Who We Are
Banker White and Anna Fitch are a husband and wife producing team based in San Francisco. They produce documentary films that explore critical issues of our time and collaborate with filmmakers from underserved communities to tell important stories.
Currently the team is involved with two major projects; a documentary film titled, The Genius of Marian (links to www.geniusofmarian.com) and a film education project based in Freetown, Sierra Leone.
WeOwnTV: Sierra Leone
"The experience of sharing my story has totally changed my life," Alhaji Jeffrey "Black Nature" Kamara, co-founder WeOwnTV.
WeOwnTV debuted it’s first education workshop in Sierra Leone in January 2009 as a continuation of seven years of collaboration between North American Filmmakers and humanitarian organizations in the region.
In 2002, Banker White began working on the documentary film Sierra Leone’s Refugee All Stars
(2006) with Zach Niles and Chris Velan. The film won more than a dozen international film festival awards and has been viewed by millions via broadcast television in North America, Latin America, Europe, Japan, Korea, South Africa and Uganda. Experiencing the inspiration this story has brought to the people of Sierra Leone and war-torn communities around the world. The positive impact of the documentary was Banker White’s inspiration to continue making films about critical issues and to continue his work in Sierra Leone.
The idea behind WeOwnTv’s work in Sierra Leone is that no one is more qualified to help Sierra Leone than Sierra Leoneans themselves. WeOwnTV: Sierra Lenoe aims to build on this spirit of self-reliance as community members, specifically young men and women affected by more than a decade of war, are given the opportunity to create their own stories in their own words. Project participants are encouraged to look within to find their voice. The oral traditions that exist within Sierra Leonean culture has informed the storytelling enabled by newly acquired skills of film and video production.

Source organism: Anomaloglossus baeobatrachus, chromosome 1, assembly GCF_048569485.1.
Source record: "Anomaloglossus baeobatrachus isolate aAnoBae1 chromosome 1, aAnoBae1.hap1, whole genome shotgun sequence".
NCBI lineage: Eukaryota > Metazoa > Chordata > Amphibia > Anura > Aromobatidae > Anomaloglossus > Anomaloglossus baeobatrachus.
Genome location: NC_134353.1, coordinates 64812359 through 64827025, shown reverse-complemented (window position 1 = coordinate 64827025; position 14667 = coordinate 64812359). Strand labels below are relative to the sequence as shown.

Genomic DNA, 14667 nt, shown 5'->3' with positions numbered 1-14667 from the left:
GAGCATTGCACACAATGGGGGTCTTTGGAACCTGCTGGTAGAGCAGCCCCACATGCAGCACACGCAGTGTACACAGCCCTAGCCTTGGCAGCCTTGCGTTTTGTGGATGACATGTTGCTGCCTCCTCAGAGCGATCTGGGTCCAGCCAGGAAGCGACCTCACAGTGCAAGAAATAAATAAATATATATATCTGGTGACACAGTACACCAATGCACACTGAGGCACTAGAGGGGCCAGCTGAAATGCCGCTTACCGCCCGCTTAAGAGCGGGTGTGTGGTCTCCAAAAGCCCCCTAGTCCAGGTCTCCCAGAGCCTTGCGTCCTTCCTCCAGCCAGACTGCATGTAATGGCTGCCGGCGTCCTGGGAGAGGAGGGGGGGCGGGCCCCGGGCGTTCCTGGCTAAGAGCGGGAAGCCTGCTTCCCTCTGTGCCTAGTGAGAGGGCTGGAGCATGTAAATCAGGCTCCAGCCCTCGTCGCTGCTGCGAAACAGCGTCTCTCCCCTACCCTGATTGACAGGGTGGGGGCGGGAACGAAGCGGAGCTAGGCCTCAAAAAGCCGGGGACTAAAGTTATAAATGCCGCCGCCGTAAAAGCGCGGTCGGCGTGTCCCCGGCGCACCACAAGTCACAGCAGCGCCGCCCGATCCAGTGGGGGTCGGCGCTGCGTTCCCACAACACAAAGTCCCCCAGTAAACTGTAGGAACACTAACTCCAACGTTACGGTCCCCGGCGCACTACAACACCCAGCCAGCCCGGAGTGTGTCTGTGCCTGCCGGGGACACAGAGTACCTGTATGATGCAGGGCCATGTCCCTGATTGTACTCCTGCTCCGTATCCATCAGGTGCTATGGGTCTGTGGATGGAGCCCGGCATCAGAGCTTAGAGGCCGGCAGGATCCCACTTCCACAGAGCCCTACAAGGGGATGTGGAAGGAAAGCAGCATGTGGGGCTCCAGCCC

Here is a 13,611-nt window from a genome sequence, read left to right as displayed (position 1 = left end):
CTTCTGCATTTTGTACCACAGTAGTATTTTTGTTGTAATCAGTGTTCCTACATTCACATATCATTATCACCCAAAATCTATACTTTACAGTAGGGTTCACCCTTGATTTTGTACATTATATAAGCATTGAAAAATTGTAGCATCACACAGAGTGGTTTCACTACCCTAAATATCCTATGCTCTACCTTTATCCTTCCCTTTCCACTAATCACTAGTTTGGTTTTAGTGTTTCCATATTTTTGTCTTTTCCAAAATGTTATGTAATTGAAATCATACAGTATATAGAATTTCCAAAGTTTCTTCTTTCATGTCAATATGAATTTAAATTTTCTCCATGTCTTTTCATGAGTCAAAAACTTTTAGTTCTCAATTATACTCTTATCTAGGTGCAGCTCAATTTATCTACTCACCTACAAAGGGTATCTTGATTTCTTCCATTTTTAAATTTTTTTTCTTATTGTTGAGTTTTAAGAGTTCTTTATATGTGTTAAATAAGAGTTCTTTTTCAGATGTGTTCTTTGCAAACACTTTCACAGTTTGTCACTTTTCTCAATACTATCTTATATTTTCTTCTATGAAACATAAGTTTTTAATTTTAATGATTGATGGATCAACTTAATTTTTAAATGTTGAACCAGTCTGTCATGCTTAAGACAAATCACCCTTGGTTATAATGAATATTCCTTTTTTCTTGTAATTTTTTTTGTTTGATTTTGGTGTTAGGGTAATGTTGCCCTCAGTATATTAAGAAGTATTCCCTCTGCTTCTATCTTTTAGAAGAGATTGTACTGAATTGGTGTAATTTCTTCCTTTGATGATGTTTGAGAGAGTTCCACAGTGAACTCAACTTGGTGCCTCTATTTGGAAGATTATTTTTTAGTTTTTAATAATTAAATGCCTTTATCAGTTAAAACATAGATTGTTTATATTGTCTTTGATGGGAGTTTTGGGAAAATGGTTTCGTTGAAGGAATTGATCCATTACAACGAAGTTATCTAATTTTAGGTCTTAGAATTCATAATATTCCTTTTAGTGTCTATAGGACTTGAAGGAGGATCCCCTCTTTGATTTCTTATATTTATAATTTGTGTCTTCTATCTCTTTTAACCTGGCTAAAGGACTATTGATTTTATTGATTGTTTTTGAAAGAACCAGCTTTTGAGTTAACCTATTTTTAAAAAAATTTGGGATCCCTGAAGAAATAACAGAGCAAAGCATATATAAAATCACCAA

WeOwnTV launched it’s first program in Sierra Leone by facilitating a month-long filmmaking workshop for 18 young men and women just outside the capital city Freetown. For the inaugural class of WeOwnTV: Sierra Leone, workshop participants were selected not based on technical skills or prior experience, but on the enthusiasm, eloquence and sense of purpose each of them exhibited during the interview process. Many participants had never had a camera or touched a computer and many had not finished school, but they each demonstrated an incredible strength and resolve in overcoming tragic circumstances. The aspiring filmmakers came from all areas of the country: the diamond-mining district of Kono, the dusty small town of Makeni (a rebel stronghold druing the war) and from the hardscrabble slums of the country’s capital city, Freetown. The group includes ex-combatants, former child prostitutes, street children and physically disabled individuals all of whom showed they have a remarkable gift to give in their creativity. WeOwnTv provides continued technical support, encouragement and training that will allow these young adults to produce media, and share their creative voice with the world.
The Genius of Marian
In 2010, Banker began work on the documentary film, The Genius of Marian
. The film follows Pam White, Banker’s mother, in the early stages of Alzheimer’s disease. He began working on the film together with his wife and producing partner Anna Fitch. They plan to complete the film in Fall 2012 and are developing educational and outreach activities.
The goal of The Genius of Marian
outreach campaign is to catapult issues of aging and loss into the public dialogue. As the world’s population ages at a historically unprecedented rate, the consequences of longevity shape every aspect of our lives. Alzheimer’s disease is an incurable, devastating illness that gradually degenerates parts of the brain, and despite the fact that it touches millions of families in the industrialized world, it continues to carry a tremendous stigma. For families, friends and caregivers, the barriers to talking about the disease can impact family relationships and prevent the appropriate implementation of care. Through screenings of the film, educational seminars and unique educational short films, we aim to create opportunities online and in communal spaces, for people share resources, provide support to one another and fight stigma through open discussion.